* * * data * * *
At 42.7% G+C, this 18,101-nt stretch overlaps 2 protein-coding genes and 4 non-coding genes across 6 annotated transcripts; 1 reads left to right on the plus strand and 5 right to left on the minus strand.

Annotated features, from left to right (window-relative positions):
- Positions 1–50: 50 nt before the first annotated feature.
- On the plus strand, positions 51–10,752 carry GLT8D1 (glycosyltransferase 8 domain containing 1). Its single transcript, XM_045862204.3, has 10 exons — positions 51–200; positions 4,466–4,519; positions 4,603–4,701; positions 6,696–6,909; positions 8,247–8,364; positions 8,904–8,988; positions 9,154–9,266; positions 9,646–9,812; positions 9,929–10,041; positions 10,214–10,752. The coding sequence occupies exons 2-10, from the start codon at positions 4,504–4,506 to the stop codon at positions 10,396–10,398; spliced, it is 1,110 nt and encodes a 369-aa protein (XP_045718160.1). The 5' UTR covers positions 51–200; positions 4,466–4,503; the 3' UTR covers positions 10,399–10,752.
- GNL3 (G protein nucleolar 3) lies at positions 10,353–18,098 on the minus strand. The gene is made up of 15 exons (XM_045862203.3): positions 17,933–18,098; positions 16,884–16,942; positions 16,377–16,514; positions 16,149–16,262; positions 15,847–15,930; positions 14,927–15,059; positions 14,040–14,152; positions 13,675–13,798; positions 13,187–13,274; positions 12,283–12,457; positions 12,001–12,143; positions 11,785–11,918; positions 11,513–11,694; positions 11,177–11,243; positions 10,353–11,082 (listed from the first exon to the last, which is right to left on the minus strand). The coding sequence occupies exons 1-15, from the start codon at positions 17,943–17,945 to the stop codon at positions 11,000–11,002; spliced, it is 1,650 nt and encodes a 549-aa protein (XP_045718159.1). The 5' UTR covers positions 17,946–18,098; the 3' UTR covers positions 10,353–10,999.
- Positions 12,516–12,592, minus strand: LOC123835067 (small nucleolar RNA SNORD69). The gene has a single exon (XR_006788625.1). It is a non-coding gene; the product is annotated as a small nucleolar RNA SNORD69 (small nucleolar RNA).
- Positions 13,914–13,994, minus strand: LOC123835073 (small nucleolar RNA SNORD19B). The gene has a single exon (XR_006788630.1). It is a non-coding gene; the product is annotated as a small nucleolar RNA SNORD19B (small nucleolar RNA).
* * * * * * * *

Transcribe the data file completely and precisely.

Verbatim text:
At 42.7% G+C, this 18,101-nt stretch overlaps 2 protein-coding genes and 4 non-coding genes across 6 annotated transcripts; 1 reads left to right on the plus strand and 5 right to left on the minus strand.

Annotated features, from left to right (window-relative positions):
- Positions 1–50: 50 nt before the first annotated feature.
- On the plus strand, positions 51–10,752 carry GLT8D1 (glycosyltransferase 8 domain containing 1). Its single transcript, XM_045862204.3, has 10 exons — positions 51–200; positions 4,466–4,519; positions 4,603–4,701; positions 6,696–6,909; positions 8,247–8,364; positions 8,904–8,988; positions 9,154–9,266; positions 9,646–9,812; positions 9,929–10,041; positions 10,214–10,752. The coding sequence occupies exons 2-10, from the start codon at positions 4,504–4,506 to the stop codon at positions 10,396–10,398; spliced, it is 1,110 nt and encodes a 369-aa protein (XP_045718160.1). The 5' UTR covers positions 51–200; positions 4,466–4,503; the 3' UTR covers positions 10,399–10,752.
- GNL3 (G protein nucleolar 3) lies at positions 10,353–18,098 on the minus strand. The gene is made up of 15 exons (XM_045862203.3): positions 17,933–18,098; positions 16,884–16,942; positions 16,377–16,514; positions 16,149–16,262; positions 15,847–15,930; positions 14,927–15,059; positions 14,040–14,152; positions 13,675–13,798; positions 13,187–13,274; positions 12,283–12,457; positions 12,001–12,143; positions 11,785–11,918; positions 11,513–11,694; positions 11,177–11,243; positions 10,353–11,082 (listed from the first exon to the last, which is right to left on the minus strand). The coding sequence occupies exons 1-15, from the start codon at positions 17,943–17,945 to the stop codon at positions 11,000–11,002; spliced, it is 1,650 nt and encodes a 549-aa protein (XP_045718159.1). The 5' UTR covers positions 17,946–18,098; the 3' UTR covers positions 10,353–10,999.
- Positions 12,516–12,592, minus strand: LOC123835067 (small nucleolar RNA SNORD69). The gene has a single exon (XR_006788625.1). It is a non-coding gene; the product is annotated as a small nucleolar RNA SNORD69 (small nucleolar RNA).
- Positions 13,914–13,994, minus strand: LOC123835073 (small nucleolar RNA SNORD19B). The gene has a single exon (XR_006788630.1). It is a non-coding gene; the product is annotated as a small nucleolar RNA SNORD19B (small nucleolar RNA).